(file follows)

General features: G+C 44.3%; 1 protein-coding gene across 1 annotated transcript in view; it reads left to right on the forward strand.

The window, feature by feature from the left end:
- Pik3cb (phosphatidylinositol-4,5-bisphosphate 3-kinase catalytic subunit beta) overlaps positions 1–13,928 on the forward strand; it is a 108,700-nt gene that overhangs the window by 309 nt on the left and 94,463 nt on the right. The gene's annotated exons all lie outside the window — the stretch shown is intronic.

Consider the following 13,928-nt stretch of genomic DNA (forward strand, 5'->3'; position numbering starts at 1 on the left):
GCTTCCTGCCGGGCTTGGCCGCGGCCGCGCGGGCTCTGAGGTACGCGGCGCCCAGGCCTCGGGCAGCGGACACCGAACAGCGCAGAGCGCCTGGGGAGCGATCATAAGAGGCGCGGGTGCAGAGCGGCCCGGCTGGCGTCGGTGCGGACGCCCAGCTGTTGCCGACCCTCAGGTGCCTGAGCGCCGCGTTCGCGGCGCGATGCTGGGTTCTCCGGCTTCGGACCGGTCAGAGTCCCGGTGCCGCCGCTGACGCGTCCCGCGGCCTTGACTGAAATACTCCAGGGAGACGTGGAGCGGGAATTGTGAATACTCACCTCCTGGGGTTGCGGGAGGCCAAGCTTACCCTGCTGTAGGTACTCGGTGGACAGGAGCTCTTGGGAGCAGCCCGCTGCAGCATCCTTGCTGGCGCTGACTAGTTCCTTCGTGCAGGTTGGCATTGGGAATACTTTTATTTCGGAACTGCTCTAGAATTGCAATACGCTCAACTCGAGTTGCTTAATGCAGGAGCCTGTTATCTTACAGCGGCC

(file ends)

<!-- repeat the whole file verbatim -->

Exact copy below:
General features: G+C 44.3%; 1 protein-coding gene across 1 annotated transcript in view; it reads left to right on the forward strand.

The window, feature by feature from the left end:
- Pik3cb (phosphatidylinositol-4,5-bisphosphate 3-kinase catalytic subunit beta) overlaps positions 1–13,928 on the forward strand; it is a 108,700-nt gene that overhangs the window by 309 nt on the left and 94,463 nt on the right. The gene's annotated exons all lie outside the window — the stretch shown is intronic.

Consider the following 13,928-nt stretch of genomic DNA (forward strand, 5'->3'; position numbering starts at 1 on the left):
GCTTCCTGCCGGGCTTGGCCGCGGCCGCGCGGGCTCTGAGGTACGCGGCGCCCAGGCCTCGGGCAGCGGACACCGAACAGCGCAGAGCGCCTGGGGAGCGATCATAAGAGGCGCGGGTGCAGAGCGGCCCGGCTGGCGTCGGTGCGGACGCCCAGCTGTTGCCGACCCTCAGGTGCCTGAGCGCCGCGTTCGCGGCGCGATGCTGGGTTCTCCGGCTTCGGACCGGTCAGAGTCCCGGTGCCGCCGCTGACGCGTCCCGCGGCCTTGACTGAAATACTCCAGGGAGACGTGGAGCGGGAATTGTGAATACTCACCTCCTGGGGTTGCGGGAGGCCAAGCTTACCCTGCTGTAGGTACTCGGTGGACAGGAGCTCTTGGGAGCAGCCCGCTGCAGCATCCTTGCTGGCGCTGACTAGTTCCTTCGTGCAGGTTGGCATTGGGAATACTTTTATTTCGGAACTGCTCTAGAATTGCAATACGCTCAACTCGAGTTGCTTAATGCAGGAGCCTGTTATCTTACAGCGGCC